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33 Digital and Hotwire Digital Trends Report : Niche social networks : Digitisation of retail : Pre-emptive computing : From customers to community

by on February 4, 2014 in Advertising, Apps, Apps & Software, Ecommerce, FaceBook, Gadgets, Google, iPhone, Lead story, LinkedIn, Metrics, Mobile, Mobile Marketing, Mobile/Tablet, Online Advertising, Pinterest, Research, Retail News, Social Media, Tech, Twitter

Trends : Hotwire and 33 Digital today announced the launch of the fifth annual Digital Trends Report 2014.

Each year our specialist teams examine the concepts, applications, and mindsets that we predict will change communications for good. Last year we highlighted the rise of big data, digital health, and social business. This year, the trends are focused on digital maturity rather than the emergence of new technology.

For anyone in communications, 2014 will be a world where privacy will be built into services, artificial intelligence will take over from human advisors, digital artisans will take centre stage and companies will be able to serve each and every customer individually thanks to the adoption of social business principles. It’s going to be an exciting year.

The ten trends for 2014 are:

  1. Niche social networks – networks such as Strava for cyclists, StyledOn for fashionistas, Jelly for knowledge-sharing and Current for businesspeople have emerged, meaning that social media management for clients will have to examine the relevant industry-specific networks as well as Facebook, Twitter and LinkedIn;
  2. Data for the moment – the infamous Oreo Superbowl tweet has gone down in social media history, but in 2014 reacting to audience and other data immediately will become commonplace; the trick will be in combining that data and creativity for flawless campaign execution;
  3. Digitisation of retail – shoppers are no longer limited to the digital versions of bricks and mortar stores or online ecommerce behemoths. Instead content providers will become virtual storefronts, where producers sell directly to interested consumers;
  4. Death of anonymity in the wake of the NSA revelations, brands will strive to regain our trust in privacy. For communicators, this means ensuring transparency, accountability and instilling confidence in use of data;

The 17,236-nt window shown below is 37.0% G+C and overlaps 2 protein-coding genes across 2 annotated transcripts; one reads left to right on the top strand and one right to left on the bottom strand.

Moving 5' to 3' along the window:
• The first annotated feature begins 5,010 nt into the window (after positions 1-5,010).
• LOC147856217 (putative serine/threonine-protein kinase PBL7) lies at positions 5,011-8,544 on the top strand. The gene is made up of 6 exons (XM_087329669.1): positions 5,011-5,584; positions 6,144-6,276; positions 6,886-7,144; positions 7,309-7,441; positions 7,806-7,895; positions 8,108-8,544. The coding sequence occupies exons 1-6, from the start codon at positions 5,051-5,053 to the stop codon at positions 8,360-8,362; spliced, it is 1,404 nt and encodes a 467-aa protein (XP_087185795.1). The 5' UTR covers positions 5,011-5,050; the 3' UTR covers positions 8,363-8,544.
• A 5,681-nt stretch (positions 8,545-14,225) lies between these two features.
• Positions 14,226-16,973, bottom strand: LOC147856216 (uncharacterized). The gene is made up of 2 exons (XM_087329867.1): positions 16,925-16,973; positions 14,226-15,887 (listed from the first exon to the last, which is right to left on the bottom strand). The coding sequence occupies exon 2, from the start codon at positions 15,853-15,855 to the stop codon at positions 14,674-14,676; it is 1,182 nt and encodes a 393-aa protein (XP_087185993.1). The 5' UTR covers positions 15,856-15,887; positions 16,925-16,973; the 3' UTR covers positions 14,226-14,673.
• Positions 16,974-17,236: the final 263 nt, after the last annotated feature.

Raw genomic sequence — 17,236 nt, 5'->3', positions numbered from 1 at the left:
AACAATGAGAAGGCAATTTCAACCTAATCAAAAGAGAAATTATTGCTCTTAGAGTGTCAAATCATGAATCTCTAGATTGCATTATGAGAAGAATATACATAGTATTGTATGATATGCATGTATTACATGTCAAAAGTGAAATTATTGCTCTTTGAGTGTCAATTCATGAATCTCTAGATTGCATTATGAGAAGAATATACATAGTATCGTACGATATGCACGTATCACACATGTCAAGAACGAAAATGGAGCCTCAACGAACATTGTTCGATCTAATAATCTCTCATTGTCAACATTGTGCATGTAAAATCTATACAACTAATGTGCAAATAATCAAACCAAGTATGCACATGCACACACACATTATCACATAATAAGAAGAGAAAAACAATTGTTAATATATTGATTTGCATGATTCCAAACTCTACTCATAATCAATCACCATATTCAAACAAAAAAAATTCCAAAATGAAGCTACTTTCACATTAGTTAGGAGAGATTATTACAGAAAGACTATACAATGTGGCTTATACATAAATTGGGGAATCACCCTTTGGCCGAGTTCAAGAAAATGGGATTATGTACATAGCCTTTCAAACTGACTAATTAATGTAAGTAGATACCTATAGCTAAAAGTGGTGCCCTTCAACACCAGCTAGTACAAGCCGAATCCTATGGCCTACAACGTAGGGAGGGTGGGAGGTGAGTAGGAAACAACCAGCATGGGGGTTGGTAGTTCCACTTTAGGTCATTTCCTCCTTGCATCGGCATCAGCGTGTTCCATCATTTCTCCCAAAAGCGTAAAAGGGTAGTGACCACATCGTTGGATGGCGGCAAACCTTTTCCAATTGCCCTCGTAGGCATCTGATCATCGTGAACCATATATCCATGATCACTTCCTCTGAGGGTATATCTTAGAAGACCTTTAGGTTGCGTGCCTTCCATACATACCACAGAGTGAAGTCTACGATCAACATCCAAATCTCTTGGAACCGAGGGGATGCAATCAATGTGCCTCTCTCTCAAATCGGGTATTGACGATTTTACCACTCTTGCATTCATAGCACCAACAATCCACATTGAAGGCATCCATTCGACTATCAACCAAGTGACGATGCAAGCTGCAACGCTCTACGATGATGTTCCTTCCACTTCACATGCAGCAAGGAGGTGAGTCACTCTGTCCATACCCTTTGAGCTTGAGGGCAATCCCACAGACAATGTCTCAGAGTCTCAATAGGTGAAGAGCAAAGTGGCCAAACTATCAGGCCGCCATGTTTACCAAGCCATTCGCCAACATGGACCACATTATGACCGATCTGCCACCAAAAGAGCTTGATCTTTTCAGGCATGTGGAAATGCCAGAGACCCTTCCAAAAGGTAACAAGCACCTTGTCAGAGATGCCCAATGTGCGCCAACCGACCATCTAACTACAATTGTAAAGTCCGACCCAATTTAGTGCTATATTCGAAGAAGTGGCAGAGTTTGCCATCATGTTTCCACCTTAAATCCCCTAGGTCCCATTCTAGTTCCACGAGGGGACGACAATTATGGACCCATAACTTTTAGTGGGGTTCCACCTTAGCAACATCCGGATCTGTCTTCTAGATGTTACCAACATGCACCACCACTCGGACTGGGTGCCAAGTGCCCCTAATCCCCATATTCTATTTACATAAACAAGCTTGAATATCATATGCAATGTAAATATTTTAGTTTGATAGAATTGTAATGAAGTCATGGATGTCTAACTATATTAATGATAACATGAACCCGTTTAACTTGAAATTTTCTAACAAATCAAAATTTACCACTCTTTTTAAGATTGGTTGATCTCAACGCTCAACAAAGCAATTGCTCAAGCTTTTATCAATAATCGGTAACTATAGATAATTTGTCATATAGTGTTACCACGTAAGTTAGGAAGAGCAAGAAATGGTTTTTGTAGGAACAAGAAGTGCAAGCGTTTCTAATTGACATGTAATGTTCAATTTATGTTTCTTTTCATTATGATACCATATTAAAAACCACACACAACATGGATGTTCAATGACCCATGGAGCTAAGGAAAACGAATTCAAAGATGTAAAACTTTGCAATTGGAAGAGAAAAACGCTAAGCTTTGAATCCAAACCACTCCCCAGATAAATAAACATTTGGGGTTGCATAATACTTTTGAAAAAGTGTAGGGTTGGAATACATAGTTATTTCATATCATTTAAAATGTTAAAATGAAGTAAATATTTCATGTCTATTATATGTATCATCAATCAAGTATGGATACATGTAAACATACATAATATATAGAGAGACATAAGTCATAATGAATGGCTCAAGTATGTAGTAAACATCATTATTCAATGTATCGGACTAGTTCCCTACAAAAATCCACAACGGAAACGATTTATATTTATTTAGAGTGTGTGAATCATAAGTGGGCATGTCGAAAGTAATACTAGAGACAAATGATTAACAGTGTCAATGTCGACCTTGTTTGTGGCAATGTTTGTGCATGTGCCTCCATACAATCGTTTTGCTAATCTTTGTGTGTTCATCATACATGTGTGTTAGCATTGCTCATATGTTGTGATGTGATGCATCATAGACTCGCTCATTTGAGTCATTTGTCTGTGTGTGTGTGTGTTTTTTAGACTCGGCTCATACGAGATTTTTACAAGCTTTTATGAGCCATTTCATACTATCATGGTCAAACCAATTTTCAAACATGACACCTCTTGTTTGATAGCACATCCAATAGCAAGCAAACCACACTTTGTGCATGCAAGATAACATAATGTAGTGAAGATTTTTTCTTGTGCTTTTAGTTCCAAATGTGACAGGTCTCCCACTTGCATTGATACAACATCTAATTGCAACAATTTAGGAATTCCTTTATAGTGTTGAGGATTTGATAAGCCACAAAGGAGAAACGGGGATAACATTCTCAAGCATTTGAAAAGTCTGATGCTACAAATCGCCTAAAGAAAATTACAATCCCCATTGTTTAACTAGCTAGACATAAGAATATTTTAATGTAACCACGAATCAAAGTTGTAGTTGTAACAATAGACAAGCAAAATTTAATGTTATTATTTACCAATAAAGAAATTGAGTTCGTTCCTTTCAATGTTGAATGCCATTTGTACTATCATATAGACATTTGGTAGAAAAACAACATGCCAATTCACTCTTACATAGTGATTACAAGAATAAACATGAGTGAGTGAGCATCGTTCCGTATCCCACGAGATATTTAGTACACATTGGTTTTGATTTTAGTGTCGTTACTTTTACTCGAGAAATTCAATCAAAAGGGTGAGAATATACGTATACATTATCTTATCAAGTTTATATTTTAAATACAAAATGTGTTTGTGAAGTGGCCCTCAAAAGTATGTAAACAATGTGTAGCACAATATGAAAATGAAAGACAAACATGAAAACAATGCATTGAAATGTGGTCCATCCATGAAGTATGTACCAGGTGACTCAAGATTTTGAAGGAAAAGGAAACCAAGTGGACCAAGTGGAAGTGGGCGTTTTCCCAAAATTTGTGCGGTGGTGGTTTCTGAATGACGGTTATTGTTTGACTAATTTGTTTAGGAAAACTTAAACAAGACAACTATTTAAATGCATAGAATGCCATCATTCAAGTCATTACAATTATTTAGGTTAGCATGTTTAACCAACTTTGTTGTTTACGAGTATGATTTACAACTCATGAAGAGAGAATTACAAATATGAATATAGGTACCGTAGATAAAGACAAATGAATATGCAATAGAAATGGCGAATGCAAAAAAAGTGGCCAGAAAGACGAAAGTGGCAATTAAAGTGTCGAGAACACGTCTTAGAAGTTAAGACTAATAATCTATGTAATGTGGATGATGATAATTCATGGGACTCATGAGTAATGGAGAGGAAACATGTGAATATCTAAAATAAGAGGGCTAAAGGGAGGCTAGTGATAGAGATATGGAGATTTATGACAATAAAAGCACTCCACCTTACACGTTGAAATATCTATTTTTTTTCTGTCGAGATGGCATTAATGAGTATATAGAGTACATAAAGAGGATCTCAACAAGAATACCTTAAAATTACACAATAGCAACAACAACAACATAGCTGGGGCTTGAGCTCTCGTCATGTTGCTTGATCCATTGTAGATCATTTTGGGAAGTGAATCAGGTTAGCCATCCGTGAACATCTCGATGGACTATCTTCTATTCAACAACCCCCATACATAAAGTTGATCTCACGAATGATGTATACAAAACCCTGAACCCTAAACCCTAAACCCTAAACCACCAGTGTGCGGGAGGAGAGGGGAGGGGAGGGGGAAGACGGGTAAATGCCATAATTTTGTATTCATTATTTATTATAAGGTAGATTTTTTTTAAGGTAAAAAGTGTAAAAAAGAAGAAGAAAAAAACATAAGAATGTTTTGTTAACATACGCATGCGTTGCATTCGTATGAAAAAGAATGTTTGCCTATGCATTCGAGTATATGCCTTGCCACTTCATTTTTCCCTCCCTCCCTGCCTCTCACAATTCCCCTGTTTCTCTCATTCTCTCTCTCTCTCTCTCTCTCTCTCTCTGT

5. Preemptive computing – Google Now already predicts what information you need at any given time, and this level of pre-emptive computing will come into its own in 2014;
  6. Social media in school – instead of shunning social media, schools will start to use it to their advantage, with platforms like Edmodo and Skype in the Classroom specifically designed to improve education;
  7. The digital artisans – as the public have fallen in love with aged effects from Instagram, sketching on iPads and USB typewriters, this penchant for the vintage will have a knock on effect for companies as brands strive to create the same feel for homely authenticity revealing the story behind the brand;
  8. From customers to community – customer services and social media have been coming together for years, but 2014 will be the year that customer services loses its reputation for starched-collar-stuffiness and community managers gain the authority of the organisation;
  9. Big media is back – business models for the media are shifting, but the biggest opportunity is the change in expectations for the media consumer: we’re all big media now;
  10. Measurement – it will become essential to properly provide ROI on communications activities, and the breadth of digital tools available mean that measurement will become commonplace across communications strategies.

Peter Sigrist, editor of the report and MD, 33 Digital, comments, “This year, we expect our clients to be impacted less by new service launches, and more by the opportunities presented by those that exist. This technology has now passed the fascination period of ‘how it works’, and instead brands and communicators will simply ask ‘what can we do with it?’”

Alex MacLaverty, UK Group MD at Hotwire, said, “Our annual report represents some of the most forward-thinking and specialist knowledge that our team has to offer. Over the last five years we have correctly identified many of the technologies and behaviours that have shaped the communications industry, and the shift to wide-scale adoption now is just as significant. What is most exciting is how we translate this knowledge into more effective ways of engaging with our clients’ customers and the wider influencer base.”

Visit the Digital Trends Report website to view excerpts from the report or download the full PDF.

 

About Hotwire

Hotwire is a global PR and communications agency, dedicated to being the global alternative, an agile and innovative challenger to the established order, delivering breakthrough communications campaigns to the world’s most ambitious businesses. Since launching in 2000, we’ve emerged as one of the fastest growing international communications consultancies in the world.

We are home to the brightest and most ambitious communicators, challenging the status quo through innovation, unrivalled transparency and deep sector knowledge. Our group includes sister agencies 33 Digital and CPR, and together we work on global campaigns through our wholly owned offices in the UK, US, France, Germany, Spain, Italy, Australia, New Zealand and those of our global affiliate network.

 

About 33 Digital

33 Digital is an international digital PR and social media agency that specialises in building integrated, measureable and beautifully crafted campaigns for some of the world’s best-known companies and brands. We drink a lot of coffee, know a lot about digital communications and operate at the cutting edge of consumer and corporate technology and behaviour.

www.33-digital.com

 

 

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